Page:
The BCASC in collaboration with Autism Cares Foundation is proud to host the 8th Annual Autism Conference.

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The BCASC in collaboration with Autism Cares Foundation is proud to host the 8th Annual Autism Conference.  

The distinct keynote speakers, Eustacia Cutler, Temple Grandin’s mother, Jill Kuzma, Speech-Language Pathologist and Andy Bondy, Ph.D, BCBA will each focus on different aspects of Autism Spectrum Disorders.  

Saturday, March 28, 2015
8:30am-4:00pm
Central Bucks High School- WEST
375 West Court Street
Doylestown, PA 18901 
 
USE THE URL BELOW TO REGISTER
https://www.regonline.com/builder/site/Default.aspx?EventID=1633907
 
*Discounted prices until March 6, 2015*
 
Temple and her mother Eustacia at a conference hugging
 
“Eustacia Cutler Reaches Out to Local Parents of Autistic Children”By Debra FormanEustacia Cutler knows there is no magic formula when it comes to easing the path for children and young adults with autism.

But as the mother of Temple Grandin, a world-renown lecturer and author, Cutler has years of experience helping parents and educators figure out the educational, emotional, sociological, and psychological needs of their sons and daughters with autism.

A leading expert on the complex topic of autism, Cutler will be a keynote speaker at the upcoming Bucks County Autism Support Coalition’s 8th Annual Autism Conference in Doylestown, Pa. on Saturday, March 28, from 8 a.m. to 4 p.m. The conference will be held at the Central Bucks High School West in Doylestown.

The non-profit group’s mission is to provide resources that will help the parents and children improve the quality of their lives. The upcoming conference will be held in collaboration with the Autism Cares Foundation of Richboro, Pa.

“Everybody wants magic or easy answers, but there is none,” Cutler recently said. “What there is instead is hard work, perseverance, love, patience, kindness, insight and discernment. I want to share that insight. I believe that the more we share what each of us know, the better choices we will make for each of our children, and collectively.”

Cutler is not only the loving mother of four grown children; she has been the tireless advocate for her daughter, Temple Grandin, now 67. When Cutler was told that her daughter might never speak, or thrive, or that she should send her away, Cutler refused to give up on her daughter.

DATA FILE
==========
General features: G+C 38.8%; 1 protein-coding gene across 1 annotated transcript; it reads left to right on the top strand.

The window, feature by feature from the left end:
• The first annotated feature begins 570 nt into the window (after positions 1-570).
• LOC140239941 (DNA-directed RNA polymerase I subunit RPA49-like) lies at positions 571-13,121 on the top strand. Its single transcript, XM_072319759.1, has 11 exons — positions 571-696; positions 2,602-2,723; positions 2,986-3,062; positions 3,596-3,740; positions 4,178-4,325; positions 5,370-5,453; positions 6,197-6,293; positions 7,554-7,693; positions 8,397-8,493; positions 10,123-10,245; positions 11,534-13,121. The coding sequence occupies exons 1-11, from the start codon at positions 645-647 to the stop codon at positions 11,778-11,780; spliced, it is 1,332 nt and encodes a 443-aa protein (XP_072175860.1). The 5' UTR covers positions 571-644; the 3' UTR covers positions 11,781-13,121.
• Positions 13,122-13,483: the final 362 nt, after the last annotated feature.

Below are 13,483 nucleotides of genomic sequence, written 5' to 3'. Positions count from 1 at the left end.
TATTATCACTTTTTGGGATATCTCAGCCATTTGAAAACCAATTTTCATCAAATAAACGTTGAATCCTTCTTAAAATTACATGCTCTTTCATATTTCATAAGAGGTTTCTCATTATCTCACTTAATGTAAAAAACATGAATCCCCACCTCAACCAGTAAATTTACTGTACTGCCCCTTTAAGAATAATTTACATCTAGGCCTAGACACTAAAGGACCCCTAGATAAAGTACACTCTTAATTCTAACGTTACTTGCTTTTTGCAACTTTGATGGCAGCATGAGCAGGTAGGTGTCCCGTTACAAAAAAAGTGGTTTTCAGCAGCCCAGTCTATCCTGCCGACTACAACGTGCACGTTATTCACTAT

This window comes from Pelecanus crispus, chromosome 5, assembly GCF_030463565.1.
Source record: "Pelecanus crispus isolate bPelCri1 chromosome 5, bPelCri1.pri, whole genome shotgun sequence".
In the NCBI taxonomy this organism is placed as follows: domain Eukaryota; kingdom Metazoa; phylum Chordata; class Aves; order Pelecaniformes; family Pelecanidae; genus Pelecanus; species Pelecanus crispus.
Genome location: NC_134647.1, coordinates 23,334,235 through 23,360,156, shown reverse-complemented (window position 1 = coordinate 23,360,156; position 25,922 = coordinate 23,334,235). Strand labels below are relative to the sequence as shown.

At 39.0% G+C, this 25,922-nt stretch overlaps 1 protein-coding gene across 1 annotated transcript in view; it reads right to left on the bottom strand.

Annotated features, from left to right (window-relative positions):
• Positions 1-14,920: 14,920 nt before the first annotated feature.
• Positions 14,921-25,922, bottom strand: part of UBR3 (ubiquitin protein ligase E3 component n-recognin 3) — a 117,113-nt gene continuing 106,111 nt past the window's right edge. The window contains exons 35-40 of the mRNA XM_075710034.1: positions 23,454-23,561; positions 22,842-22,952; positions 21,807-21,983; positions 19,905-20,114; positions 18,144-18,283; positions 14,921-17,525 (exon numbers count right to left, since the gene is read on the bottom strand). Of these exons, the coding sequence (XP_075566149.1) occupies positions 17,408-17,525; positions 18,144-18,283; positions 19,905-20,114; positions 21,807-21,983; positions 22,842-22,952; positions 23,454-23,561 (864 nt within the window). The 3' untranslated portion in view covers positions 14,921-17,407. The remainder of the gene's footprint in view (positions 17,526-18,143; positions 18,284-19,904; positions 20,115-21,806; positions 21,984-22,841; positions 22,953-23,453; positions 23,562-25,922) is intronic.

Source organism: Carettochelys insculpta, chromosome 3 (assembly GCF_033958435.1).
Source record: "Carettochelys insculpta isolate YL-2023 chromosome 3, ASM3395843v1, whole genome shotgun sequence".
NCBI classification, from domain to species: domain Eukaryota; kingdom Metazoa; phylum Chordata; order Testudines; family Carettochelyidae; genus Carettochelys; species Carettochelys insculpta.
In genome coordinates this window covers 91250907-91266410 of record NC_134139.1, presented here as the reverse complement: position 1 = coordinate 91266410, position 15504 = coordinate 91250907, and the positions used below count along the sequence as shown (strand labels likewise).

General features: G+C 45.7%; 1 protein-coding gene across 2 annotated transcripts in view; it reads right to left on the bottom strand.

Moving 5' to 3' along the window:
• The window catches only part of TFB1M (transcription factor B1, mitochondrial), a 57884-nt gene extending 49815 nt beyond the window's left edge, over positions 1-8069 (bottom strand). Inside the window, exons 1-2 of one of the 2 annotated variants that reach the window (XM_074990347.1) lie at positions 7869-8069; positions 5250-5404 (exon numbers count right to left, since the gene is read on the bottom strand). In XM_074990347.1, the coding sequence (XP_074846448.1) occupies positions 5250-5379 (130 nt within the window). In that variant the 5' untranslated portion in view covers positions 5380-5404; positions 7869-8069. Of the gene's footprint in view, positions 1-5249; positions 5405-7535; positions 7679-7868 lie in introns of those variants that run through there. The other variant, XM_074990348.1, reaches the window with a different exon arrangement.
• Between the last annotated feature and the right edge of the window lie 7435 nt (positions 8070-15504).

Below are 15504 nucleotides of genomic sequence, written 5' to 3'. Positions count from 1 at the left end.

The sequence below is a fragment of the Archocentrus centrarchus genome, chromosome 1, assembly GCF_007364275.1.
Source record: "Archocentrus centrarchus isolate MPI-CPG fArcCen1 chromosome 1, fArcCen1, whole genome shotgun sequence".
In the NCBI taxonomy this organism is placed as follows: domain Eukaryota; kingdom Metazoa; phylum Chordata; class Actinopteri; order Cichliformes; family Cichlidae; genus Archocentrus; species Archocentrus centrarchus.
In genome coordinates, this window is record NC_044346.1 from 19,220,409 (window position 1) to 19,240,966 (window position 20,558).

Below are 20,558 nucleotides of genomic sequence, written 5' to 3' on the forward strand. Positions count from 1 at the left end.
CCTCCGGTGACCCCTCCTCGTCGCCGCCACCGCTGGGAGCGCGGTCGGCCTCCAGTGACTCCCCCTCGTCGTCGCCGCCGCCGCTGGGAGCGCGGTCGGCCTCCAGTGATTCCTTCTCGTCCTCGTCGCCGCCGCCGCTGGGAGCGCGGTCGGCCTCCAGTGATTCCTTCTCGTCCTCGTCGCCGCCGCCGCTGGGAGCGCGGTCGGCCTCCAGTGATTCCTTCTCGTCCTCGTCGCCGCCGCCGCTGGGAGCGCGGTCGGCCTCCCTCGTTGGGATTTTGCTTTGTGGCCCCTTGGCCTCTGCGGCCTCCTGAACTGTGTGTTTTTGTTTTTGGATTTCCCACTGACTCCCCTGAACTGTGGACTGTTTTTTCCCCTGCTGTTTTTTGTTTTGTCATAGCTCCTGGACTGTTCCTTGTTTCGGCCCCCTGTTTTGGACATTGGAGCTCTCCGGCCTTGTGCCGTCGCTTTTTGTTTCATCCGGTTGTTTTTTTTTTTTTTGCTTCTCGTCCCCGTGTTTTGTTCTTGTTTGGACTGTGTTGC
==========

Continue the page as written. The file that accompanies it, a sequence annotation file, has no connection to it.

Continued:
The author of the 2006 book, “A Thorn in My Pocket,” [Future Horizons, Inc], Cutler describes in great detail life with her daughter Temple in the conservative world of the ’50s when autistic children were routinely diagnosed as infant schizophrenics and sent to institutions.

Cutler has a B.A. from Harvard. Her research on autism resulted in her creating the scripts for two award-winning WGBH television documentaries: “The Disquieted” and “The Innocents.”

Many parents of children with autism readily admit that they are often frustrated and overwhelmed as they try to arrange the “puzzle pieces” that will help their children succeed. These parents feel isolated and are often searching for educators, therapists and other experts that will help them with their own difficult journey.

“It’s a slow process that requires tremendous patience,” Cutler explained, “but we can help our children be the best children and adults that they can be. I think what parents need to know is that these things take longer than you think they’re going to.”

As an example, she said, it took her daughter, Temple, six years to do four years of high school. “I was worried because she wasn’t doing any studying of any kind,” Cutler recalled. “But the very wise man who ran that school said to me, ‘Don’t worry about it. It doesn’t matter. Let her get through her adolescence, let her find herself, and then she will find her mind.’ And it worked just the way he said.”

Not only did Temple graduate from high school, she went on to earn a PhD, is a noted author of several books, a world-wide autism and animal lecturer, and a professor at Colorado State University.

“One of the reasons that I speak at autism conferences,” Cutler explained, “is to bring hope to these parents, and to help them find a road that they might possibly follow to help develop their own identity, while still helping their child.”

For further information about the 8th Annual BCASC Autism Conference, please go to: www.bcasc.org.

For more information about Eustacia Cutler, visit:http://www.apbspeakers.com/speaker/eustacia-cutler

Six Tips From Eustacia Cutler For Parents of Children With Autism

  1. Help Each Other. Those who have been down the road need to help those who are beginning their struggle. Hearing other stories and choices that were made can give each of us comfort that is greatly needed.
  2. Give them options. I picked out three schools for my daughter that I liked, took her to all three and let her have a hand in her own destiny. And it worked.
  3. Give them opportunities to thrive. Our children don’t realize that we have opened doors for them by exposing them to music, art, theater, sports, community activities and more. Part of our job is to bring another aspect of the world to them.
  4. Stretch them. Find that activity the child is good at and give them every opportunity to expand their knowledge and participation.
  5. Trust your gut instincts. Sometimes the teachers or other experts are not the only teachers. As a parent, you know your child best, so trust your own intuition, and work with them on your own as much as you can.
  6. Find your own identity. You are not being selfish. No matter how much you love your child, you must carve out time for your own interests. I was in a play when Temple and her siblings were young and they loved the glittering costumes so much they went home and made up their own plays.